Baja Mexico Road Trip Advice

When you cross the border into Mexico, all of the stresses and worries of hectic United States living evaporate, leaving you instantly refreshed and rejuvenated.  Do you stay feeling so awesome after hitting your first pothole, the first American tourist that flies past you over 100mph, the first time soldiers with machine guns are digging through your car?  Here is a quick recap of problems, suggestions, annoyances, and misconceptions and general Baja Mexico Road Trip Advice.

-If you drive into Mexico your car insurance is no longer valid.  You can buy Mexican insurance at the border and there are several different options.  Since we have an old dumpy car, we got the cheapest available plan, $6 per day which would at least keep us out of prison in the event of a fender bender.  No one ever asked if we had this or not and I think a lot of travelers skip it. I wouldn’t take my chances.

-To travel south of Ensenada, tourists are supposed to get a card from immigration for $25 each.  We got them but this was also probably unnecessary, as no one once looked at our passports.  One soldier at a checkpoint did ask for my passport once but I told him “No tengo (I don’t have it)” and handed him my California driver’s license without a problem.

-Everyone told us to keep a $20 bill in a visible spot in the car.  Apparently $20 is “the fine” if the Federales (Mexican federal police, notoriously corrupt) stop you.  We were also advised to never give them your passport because to get it back you’ll have to pay much more than $20.  We never had any encounters with the Federales.

-Watch out for potholes!  We hit some bad ones but were lucky enough to not blow any tires.   Some of the worst we spotted had to be more than a foot deep.  No recovery after hitting that.  Also, there are a lot of unmarked speed bumps.  If you were driving the speed limit these wouldn’t be a problem.  However, you won’t be driving the speed limit.

-Don’t run out of gas!  Most Baja maps show you which towns have gas stations.  There are some very long stretches without and you’ll need a full tank!  Plan wisely, or you’ll end up stranded!

-No one drives the speed limit.  If the sign said “40 km per hour” I tried not to exceed 40 miles per hour.

-People hassle you to buy tours and souvenirs, especially in Tijuana and Cabo San Lucas.  Just say “No gracias,” firmly and continue like they aren’t there.   If you make eye contact you will never be left alone.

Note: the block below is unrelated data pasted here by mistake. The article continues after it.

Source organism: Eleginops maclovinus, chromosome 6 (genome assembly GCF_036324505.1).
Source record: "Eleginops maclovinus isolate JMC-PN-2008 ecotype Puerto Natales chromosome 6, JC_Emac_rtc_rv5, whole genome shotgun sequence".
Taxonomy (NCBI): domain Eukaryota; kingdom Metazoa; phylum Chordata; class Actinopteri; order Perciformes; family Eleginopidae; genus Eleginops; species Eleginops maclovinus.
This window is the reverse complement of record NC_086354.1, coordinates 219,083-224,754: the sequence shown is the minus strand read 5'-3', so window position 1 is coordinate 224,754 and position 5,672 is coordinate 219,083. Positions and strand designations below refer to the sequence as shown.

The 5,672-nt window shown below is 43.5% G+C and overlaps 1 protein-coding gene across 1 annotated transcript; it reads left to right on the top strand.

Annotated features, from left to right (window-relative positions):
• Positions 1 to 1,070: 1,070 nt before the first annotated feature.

-Drugs will be offered to you all the time (especially if you have dreadlocks or other hippie-ish characteristics).  Rarely do tourists ever have a problem in México unless they are looking for that stuff.  It’s a great way to get robbed, kidnapped, or jailed.  The booze is cheap and legal!  Stick with that.

-There are about eight military checkpoints (different from the Federales) along the way.  Headed south we were searched at two of the checkpoints.  Northward we were searched at all but one stop.  We always hid our money but at times we forgot to put away the bribe $20 bill.  The soldiers never took it or anything else and were always pretty polite.  Just don’t bring anything into the country that you don’t want found.

Waiting in line at one of many military checkpoints. Baja Mexico road trip advice
Waiting in line at one of many military checkpoints.

-When you’re eating and drinking you should tip around 15%.  Nothing is expensive so don’t get cheap on people.

-The tap water is safe to consume in some places.  Ask the locals!

Mexico is a lot of fun, and actually really easy to travel in.  Don’t let the scary news reports keep you away from a good time.  We hope this Baja Mexico road trip advice article helps all our fellow travelers out there!

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Tasty Tasty Tap Water

I thought I would take a quick second to talk about where we have been told that the tap water is drinkable and our experiences with drinking it.  As we travel further, we will add to the list.